Pueblo County Clerk Gilbert Ortiz gave Colorado Secretary of State Scott Gessler until this morning to specifically and formally address another of the charged ramifications of his new interpretation of state election law. Gessler got in under the wire. Thursday evening, he sent Ortiz a letter ordering him not to send ballots to any of the county’s “inactive voters”– legally registered voters who failed to cast ballots in the previous even-year general election– including roughly 70 soldiers on the Pueblo County inactive voter rolls serving out of state. In Pueblo as elsewhere in the state, inactive voters are now meant to visit the clerk’s office or a polling place to retrieve ballots. With the election a month away, Gessler’s directive seems likely to effectively disenfranchise the soldiers.
On Wednesday, Ortiz told the Colorado Independent he was pained by the idea of not sending out the ballots. “This is not a comfortable place to be,” he said, adding that not sending the ballots went against all of his priorities as clerk. He said he felt the clock ticking for the inactive-voter soldiers.
Last night, Ortiz told the Pueblo Chieftain that he remained undecided on whether or not to follow Gessler’s order. He said he planned to consult with County Attorney Dan Kogovsek on the matter.
Contacted this morning, Ortiz’s office said he would comment on the Gessler order after a roughly hour-long scheduled conference call, presumably with Kogovsek, on the course of action they plan to chart for Pueblo County.
Gessler last week filed a lawsuit against Denver County over its plan to mail ballots to all registered voters, active and inactive. Denver has mailed ballots to all registered voters for the last five years and has already sent its ballots out this year. A district court is scheduled on October 7th to hear arguments in the case.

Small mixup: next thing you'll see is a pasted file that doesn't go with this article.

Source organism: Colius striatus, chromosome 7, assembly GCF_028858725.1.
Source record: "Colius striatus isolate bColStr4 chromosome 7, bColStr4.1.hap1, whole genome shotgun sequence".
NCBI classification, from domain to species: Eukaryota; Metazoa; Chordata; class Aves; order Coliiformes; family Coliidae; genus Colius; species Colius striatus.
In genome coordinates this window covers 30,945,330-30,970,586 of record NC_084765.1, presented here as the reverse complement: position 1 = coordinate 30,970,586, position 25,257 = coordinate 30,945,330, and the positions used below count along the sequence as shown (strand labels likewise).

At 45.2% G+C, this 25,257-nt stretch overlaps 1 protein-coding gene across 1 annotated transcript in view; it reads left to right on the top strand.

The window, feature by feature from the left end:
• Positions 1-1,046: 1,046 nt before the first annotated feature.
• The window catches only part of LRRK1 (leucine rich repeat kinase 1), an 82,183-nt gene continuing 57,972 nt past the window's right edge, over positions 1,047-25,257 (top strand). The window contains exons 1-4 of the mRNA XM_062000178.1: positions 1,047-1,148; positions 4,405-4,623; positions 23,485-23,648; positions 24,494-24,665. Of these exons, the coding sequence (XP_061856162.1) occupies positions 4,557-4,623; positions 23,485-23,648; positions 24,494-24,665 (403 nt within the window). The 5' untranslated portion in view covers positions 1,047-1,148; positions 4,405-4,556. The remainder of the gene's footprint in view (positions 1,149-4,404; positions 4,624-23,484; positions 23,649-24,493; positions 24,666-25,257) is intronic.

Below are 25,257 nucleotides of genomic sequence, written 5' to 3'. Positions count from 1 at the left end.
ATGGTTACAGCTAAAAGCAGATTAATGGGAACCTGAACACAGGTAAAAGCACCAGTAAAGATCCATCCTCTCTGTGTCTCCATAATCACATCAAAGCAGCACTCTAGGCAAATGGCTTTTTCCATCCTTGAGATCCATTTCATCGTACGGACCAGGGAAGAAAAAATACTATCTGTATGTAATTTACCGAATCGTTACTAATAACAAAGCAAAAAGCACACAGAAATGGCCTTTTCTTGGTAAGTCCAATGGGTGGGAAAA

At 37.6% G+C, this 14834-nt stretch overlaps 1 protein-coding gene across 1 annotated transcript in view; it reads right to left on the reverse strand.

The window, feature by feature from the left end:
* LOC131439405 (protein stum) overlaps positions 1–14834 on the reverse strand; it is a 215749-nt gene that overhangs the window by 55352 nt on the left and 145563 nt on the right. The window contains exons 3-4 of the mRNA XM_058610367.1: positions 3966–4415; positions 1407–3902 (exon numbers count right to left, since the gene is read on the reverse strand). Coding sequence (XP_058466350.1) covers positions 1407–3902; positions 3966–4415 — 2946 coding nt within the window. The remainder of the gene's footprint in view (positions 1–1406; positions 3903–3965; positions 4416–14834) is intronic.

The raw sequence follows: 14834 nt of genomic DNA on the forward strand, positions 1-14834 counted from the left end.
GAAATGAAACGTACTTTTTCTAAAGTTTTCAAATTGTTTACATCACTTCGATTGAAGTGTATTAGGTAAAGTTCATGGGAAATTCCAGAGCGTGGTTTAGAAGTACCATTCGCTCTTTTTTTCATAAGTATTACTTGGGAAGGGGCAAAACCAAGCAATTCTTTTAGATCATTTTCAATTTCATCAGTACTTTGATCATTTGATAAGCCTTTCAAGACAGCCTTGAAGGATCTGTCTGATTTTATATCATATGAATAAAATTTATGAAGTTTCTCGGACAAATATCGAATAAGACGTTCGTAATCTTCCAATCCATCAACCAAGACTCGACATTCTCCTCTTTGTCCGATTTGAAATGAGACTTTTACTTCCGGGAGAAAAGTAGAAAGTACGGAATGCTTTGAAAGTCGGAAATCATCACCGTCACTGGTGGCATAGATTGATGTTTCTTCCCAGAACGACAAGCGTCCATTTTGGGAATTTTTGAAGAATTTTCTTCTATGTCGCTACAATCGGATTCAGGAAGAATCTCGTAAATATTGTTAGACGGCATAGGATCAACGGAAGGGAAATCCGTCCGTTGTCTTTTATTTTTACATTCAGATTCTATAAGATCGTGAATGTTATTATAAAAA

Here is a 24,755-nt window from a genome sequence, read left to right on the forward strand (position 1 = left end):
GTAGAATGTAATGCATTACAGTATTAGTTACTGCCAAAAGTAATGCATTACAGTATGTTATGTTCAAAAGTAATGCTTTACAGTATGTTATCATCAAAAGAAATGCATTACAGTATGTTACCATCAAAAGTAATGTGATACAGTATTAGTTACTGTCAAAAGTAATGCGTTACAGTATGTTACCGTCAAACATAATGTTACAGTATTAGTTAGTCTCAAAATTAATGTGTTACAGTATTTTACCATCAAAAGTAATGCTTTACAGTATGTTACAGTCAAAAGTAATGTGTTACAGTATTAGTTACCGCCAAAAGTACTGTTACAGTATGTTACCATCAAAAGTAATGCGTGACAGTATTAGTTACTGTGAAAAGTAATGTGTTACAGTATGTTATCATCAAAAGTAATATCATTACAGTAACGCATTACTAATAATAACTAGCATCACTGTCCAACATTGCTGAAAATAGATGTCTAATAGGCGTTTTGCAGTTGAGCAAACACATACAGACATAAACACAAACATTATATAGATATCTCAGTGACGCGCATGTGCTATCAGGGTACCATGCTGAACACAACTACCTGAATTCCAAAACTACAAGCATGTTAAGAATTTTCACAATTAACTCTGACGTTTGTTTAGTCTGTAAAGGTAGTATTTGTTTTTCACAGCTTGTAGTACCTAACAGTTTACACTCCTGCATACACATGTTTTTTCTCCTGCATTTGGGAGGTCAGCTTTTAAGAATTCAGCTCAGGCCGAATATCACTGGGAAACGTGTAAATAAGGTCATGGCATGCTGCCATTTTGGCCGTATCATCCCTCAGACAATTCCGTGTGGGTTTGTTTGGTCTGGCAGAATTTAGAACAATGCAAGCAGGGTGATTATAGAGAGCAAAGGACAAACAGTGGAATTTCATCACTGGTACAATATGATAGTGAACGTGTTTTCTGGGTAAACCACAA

In announcing his new interpretation of state election law, Gessler explained that he is seeking to make the rules uniform across counties on whether or not clerks can mail ballots to inactive voters and he said he was concerned to guard against possible registration fraud.
In making his case, Gessler has cited a Colorado statute that directs county clerks to “mail [ballots] to each active registered elector.” That language comes from legislation passed in 2008 that explicitly required Colorado counties to mail ballots to inactive as well as to active voters but that only passed as a temporary measure amid complaints that it established an unfunded mandate. In its absence, Gessler argues, counties cannot send ballots to inactive voters.
Many observers, including two members of Congress who champion voter-rights, see Gessler’s interpretation as a stretch. They see the reading as part of a larger Republican drive in states across the nation built on overblown threats of voter fraud but designed to suppress voter participation in advance of next year’s presidential election.